Most commonly the seven deadly sins are known as:
The seven deadly sins are also
known as the 'Capital vices' or the 'Cardinal sins' and are a list of
vices used in early Christian teachings to instruct its followers in
'fallen mans' tendency to sin. Classed as capital or mortal sins
the seven deadly sins were said to bring about the threat of eternal
damnation, and could only be absolved through confession or through
perfect 'contrition' (sincere and complete remorse) on the part of the
In the 6th century as used by
'Pope Gregory The Great' the seven deadly sins were taught as follows:
Extravagance (later Lust)
|Acedia - Sloth.
|Ira - Wrath.
|Invidia - Envy.
Each deadly sin has an opposing
'Holy Virtue' (listed above).
The Seven Deadly Sins
Thought to be the original and
most serious of the seven deadly sins 'Pride' is the sin of excessive
self-love and of holding oneself out of proper proportion of ones place
with regards to God.
A sin of excess 'Greed' is more
related to the acquisition of material wealth rather than that of
It would be 'Gluttony' that is
more concerned with that of over eating, or rather it is the sin given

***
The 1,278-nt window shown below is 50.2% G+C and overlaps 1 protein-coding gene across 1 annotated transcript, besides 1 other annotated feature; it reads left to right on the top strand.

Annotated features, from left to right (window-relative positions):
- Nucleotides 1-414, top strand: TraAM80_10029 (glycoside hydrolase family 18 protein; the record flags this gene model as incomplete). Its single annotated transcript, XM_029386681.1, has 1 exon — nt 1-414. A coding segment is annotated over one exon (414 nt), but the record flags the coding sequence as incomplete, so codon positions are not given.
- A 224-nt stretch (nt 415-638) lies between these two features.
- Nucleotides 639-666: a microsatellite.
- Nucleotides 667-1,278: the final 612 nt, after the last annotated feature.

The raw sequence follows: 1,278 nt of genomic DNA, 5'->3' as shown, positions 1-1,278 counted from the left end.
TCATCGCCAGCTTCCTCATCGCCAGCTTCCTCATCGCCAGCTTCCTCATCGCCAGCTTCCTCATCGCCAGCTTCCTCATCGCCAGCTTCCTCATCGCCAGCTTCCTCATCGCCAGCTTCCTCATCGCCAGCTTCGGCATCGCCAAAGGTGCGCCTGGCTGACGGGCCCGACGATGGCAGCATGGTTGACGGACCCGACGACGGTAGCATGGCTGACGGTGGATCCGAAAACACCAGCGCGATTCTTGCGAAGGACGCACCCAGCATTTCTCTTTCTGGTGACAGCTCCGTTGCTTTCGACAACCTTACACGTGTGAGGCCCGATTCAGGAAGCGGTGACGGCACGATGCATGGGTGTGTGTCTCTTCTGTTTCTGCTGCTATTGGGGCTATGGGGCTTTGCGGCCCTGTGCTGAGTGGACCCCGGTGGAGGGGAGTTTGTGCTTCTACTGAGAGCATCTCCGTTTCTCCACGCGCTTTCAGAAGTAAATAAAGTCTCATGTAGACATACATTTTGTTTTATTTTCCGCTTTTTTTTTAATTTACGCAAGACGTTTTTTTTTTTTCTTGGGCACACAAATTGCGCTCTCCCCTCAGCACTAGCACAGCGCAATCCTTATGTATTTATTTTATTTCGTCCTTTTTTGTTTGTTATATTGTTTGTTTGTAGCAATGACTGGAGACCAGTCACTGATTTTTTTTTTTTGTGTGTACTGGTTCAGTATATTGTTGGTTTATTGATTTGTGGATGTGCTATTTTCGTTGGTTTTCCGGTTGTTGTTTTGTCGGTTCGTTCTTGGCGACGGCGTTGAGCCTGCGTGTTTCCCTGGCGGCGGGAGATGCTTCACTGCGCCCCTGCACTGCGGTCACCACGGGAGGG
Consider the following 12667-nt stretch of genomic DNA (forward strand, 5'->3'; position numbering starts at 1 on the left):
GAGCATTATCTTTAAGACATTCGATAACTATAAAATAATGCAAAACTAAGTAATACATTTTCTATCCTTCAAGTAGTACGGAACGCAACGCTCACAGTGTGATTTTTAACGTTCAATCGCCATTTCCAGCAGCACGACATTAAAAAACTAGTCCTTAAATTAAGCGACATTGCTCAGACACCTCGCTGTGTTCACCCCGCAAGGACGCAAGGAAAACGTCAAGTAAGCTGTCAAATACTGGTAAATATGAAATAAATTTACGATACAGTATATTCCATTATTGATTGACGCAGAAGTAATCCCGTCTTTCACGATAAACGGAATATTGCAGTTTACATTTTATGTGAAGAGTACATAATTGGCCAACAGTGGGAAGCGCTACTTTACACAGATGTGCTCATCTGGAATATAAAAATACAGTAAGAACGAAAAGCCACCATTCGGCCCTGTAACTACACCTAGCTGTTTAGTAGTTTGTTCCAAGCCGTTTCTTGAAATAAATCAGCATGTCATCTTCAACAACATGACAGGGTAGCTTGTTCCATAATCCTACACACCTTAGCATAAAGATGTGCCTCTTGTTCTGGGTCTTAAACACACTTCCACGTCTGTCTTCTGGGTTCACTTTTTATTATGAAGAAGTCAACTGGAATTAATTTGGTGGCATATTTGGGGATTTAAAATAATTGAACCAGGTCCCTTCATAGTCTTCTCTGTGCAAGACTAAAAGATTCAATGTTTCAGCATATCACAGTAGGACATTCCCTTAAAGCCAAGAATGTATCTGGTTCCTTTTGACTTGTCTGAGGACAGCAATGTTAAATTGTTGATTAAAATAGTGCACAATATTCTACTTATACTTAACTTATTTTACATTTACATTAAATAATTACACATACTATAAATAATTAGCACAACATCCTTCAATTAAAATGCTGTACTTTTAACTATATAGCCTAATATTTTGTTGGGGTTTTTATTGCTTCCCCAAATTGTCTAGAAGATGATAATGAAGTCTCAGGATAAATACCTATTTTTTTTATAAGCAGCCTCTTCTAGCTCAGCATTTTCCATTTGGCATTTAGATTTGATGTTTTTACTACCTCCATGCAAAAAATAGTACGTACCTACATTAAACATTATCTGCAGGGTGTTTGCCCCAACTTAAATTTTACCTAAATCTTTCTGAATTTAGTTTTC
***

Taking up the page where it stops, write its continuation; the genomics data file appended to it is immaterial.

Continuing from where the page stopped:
to all instances of wasteful over indulgence.
The sin of uncontrolled feelings
of hate and anger - the desire to seek revenge, or just generally
wishing to bring about harm to others.
Hieronymus Bosch: The Seven Deadly Sins and the
Four Last Things.
The sin of resenting another for
having something that the sinner themselves does not have. The
true sin of 'Envy' is in not just in resenting another but also in
wishing that the envied themselves be deprived of that which is desired.
The sin of obsessive sexual
thoughts or desires.
Originally thought of as the sin
of 'apathy' or 'depression' in modern times the definition is more
related to a sinners inability or unwillingness to utilise ones
god-given gifts i.e. Laziness.